In May 2020, FINRA fined SunTrust Investment Services $634,000, which included a $50,000 fine and $584,466 in restitution to customers, following settled charges that the firm failed to properly supervise brokers who recommended their clients hold non-traditional exchange-traded funds (ETFs) for long periods of time, which can quickly lose value in volatile markets.
According to FINRA, from January 2015 until January 2018, SunTrust failed to establish, maintain, and enforce a supervisory system, including written supervisory procedures. SunTrust did not have policies in place to alert the broker-dealer to unsuitable sales of complex ETFs that are tied to an underlying index or its inverse. SunTrust’s supervisory failures resulted in losses of $584,466 in 95 customer accounts. FINRA found that 30 customer accounts held ETFs for an average of 1,136 days, while 57 other customer accounts saw losses on investments held for 90 days.
Non-traditional ETFs are designed to, “return a multiple of an underlying index or benchmark, the inverse of that benchmark, or both, over only the course of one trading session—usually a single day. Non-traditional ETFs also typically rebalance their portfolios on a daily basis, thus non-traditional ETFs held over longer periods of time than a day “can differ significantly from the performance… of their underlying index or benchmark during the same period.” The risks of these investments are further compounded in volatile markets.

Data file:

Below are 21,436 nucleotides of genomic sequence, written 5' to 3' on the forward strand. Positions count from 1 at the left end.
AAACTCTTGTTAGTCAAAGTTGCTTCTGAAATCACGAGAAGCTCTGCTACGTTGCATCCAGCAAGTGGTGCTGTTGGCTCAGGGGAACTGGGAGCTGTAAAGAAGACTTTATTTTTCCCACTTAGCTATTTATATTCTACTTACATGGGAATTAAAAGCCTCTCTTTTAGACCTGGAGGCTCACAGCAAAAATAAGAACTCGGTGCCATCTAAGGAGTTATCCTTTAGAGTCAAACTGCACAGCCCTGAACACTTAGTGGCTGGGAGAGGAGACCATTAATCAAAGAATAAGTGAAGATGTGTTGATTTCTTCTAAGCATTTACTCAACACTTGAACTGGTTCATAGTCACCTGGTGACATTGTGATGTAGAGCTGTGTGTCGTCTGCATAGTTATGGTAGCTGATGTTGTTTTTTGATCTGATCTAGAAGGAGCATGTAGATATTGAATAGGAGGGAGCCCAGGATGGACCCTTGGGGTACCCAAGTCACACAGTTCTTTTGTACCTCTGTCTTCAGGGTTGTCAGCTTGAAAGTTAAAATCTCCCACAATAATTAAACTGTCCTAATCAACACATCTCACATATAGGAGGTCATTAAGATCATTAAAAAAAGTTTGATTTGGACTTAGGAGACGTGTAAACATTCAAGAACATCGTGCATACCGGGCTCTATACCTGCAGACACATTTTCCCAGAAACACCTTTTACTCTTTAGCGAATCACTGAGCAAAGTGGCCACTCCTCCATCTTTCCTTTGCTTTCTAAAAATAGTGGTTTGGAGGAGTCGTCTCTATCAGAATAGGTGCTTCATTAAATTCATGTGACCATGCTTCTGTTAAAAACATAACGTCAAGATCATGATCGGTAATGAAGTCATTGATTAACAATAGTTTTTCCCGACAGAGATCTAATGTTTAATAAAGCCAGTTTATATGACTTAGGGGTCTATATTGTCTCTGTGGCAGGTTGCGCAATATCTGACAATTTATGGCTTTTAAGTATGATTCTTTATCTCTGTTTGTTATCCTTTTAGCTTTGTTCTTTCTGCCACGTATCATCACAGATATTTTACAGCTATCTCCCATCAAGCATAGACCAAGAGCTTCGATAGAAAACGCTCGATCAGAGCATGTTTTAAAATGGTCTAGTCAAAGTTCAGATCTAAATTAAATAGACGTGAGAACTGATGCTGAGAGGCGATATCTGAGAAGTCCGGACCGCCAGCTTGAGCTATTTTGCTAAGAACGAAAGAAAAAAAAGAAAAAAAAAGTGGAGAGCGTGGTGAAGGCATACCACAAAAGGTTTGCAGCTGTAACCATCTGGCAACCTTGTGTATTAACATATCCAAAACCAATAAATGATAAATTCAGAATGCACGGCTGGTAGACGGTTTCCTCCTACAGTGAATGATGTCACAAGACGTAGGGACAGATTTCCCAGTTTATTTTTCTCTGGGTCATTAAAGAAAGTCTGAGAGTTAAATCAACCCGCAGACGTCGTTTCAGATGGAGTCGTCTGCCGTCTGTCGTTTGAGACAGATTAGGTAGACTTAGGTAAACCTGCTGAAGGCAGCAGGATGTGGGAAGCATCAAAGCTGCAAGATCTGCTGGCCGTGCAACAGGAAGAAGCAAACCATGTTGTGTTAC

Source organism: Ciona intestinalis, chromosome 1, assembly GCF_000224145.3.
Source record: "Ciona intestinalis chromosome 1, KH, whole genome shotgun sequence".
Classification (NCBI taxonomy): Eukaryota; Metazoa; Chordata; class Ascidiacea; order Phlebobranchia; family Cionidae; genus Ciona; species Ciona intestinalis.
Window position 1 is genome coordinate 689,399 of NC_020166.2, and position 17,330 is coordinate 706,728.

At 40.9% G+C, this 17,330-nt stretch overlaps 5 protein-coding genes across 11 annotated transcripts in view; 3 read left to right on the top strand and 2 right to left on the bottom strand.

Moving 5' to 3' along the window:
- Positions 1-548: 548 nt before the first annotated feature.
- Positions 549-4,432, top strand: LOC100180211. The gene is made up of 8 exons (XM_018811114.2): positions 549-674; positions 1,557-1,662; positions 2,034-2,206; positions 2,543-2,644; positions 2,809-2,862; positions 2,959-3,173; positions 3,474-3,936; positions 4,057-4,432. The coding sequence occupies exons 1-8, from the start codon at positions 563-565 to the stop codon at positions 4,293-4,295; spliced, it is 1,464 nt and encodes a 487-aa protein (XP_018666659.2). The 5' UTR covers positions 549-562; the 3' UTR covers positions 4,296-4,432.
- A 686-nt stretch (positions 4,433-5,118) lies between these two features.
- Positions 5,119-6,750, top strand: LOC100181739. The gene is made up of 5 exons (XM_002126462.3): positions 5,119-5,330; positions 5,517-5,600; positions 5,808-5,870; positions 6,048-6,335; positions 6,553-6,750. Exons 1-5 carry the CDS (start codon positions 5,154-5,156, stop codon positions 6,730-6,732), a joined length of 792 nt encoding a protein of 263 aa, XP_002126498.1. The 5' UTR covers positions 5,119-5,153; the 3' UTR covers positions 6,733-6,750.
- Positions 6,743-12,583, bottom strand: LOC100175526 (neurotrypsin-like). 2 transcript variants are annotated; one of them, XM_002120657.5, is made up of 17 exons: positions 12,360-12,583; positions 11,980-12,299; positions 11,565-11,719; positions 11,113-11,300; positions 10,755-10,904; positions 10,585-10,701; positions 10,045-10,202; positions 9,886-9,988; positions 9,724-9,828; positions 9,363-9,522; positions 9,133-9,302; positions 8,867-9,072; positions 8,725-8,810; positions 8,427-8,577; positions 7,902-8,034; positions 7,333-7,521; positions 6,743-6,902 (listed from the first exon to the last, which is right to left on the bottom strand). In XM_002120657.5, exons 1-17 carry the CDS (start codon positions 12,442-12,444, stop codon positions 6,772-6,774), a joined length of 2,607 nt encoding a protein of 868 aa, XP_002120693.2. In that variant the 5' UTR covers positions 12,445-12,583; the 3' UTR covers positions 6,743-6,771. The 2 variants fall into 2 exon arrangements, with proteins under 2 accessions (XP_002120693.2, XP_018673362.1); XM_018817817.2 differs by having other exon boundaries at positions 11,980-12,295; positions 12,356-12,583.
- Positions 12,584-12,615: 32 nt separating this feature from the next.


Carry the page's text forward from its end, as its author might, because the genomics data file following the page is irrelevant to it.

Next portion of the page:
Pursuant to FINRA Rules, member firms are responsible for supervising a broker’s activities during the time the broker is registered with the firm. Therefore, Suntrust Investment Services may be liable for investment or other losses suffered by its customers.
Erez Law represents investors in the United States for claims against brokers and brokerage firms for wrongdoing. If and have experienced investment losses, please call us at 888-840-1571 or complete our contact form for a free consultation. Erez Law is a nationally recognized law firm representing individuals, trusts, corporations and institutions in claims against brokerage firms, banks and insurance companies on a contingency fee basis.